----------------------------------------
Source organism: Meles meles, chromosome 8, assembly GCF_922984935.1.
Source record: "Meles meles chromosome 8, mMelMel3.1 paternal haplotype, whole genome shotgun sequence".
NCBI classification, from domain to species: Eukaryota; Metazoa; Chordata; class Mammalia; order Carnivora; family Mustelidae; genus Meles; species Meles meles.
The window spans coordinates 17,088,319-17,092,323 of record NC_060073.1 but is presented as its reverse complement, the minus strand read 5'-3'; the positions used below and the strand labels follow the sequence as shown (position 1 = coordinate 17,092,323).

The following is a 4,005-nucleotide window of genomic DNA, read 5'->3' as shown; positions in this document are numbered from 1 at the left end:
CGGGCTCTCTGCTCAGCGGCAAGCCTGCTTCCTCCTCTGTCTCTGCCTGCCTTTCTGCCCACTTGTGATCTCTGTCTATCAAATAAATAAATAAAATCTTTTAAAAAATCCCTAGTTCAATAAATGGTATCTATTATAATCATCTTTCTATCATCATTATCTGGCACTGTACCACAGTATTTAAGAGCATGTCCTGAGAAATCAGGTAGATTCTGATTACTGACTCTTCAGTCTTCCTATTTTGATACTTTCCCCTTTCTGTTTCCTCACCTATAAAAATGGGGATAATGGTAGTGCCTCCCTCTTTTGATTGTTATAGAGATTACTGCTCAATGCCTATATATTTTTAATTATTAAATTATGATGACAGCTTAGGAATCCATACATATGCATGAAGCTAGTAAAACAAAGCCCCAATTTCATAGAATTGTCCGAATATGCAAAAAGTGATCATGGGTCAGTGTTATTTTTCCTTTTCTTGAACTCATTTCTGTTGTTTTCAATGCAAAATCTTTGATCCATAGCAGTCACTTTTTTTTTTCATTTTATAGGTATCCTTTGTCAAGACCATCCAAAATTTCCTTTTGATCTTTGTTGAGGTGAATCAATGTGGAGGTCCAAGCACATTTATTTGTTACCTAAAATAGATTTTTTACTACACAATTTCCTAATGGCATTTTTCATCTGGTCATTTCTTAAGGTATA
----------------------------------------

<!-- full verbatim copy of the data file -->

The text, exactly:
Source organism: Meles meles, chromosome 8, assembly GCF_922984935.1.
Source record: "Meles meles chromosome 8, mMelMel3.1 paternal haplotype, whole genome shotgun sequence".
NCBI classification, from domain to species: Eukaryota; Metazoa; Chordata; class Mammalia; order Carnivora; family Mustelidae; genus Meles; species Meles meles.
The window spans coordinates 17,088,319-17,092,323 of record NC_060073.1 but is presented as its reverse complement, the minus strand read 5'-3'; the positions used below and the strand labels follow the sequence as shown (position 1 = coordinate 17,092,323).

The following is a 4,005-nucleotide window of genomic DNA, read 5'->3' as shown; positions in this document are numbered from 1 at the left end:
CGGGCTCTCTGCTCAGCGGCAAGCCTGCTTCCTCCTCTGTCTCTGCCTGCCTTTCTGCCCACTTGTGATCTCTGTCTATCAAATAAATAAATAAAATCTTTTAAAAAATCCCTAGTTCAATAAATGGTATCTATTATAATCATCTTTCTATCATCATTATCTGGCACTGTACCACAGTATTTAAGAGCATGTCCTGAGAAATCAGGTAGATTCTGATTACTGACTCTTCAGTCTTCCTATTTTGATACTTTCCCCTTTCTGTTTCCTCACCTATAAAAATGGGGATAATGGTAGTGCCTCCCTCTTTTGATTGTTATAGAGATTACTGCTCAATGCCTATATATTTTTAATTATTAAATTATGATGACAGCTTAGGAATCCATACATATGCATGAAGCTAGTAAAACAAAGCCCCAATTTCATAGAATTGTCCGAATATGCAAAAAGTGATCATGGGTCAGTGTTATTTTTCCTTTTCTTGAACTCATTTCTGTTGTTTTCAATGCAAAATCTTTGATCCATAGCAGTCACTTTTTTTTTTCATTTTATAGGTATCCTTTGTCAAGACCATCCAAAATTTCCTTTTGATCTTTGTTGAGGTGAATCAATGTGGAGGTCCAAGCACATTTATTTGTTACCTAAAATAGATTTTTTACTACACAATTTCCTAATGGCATTTTTCATCTGGTCATTTCTTAAGGTATA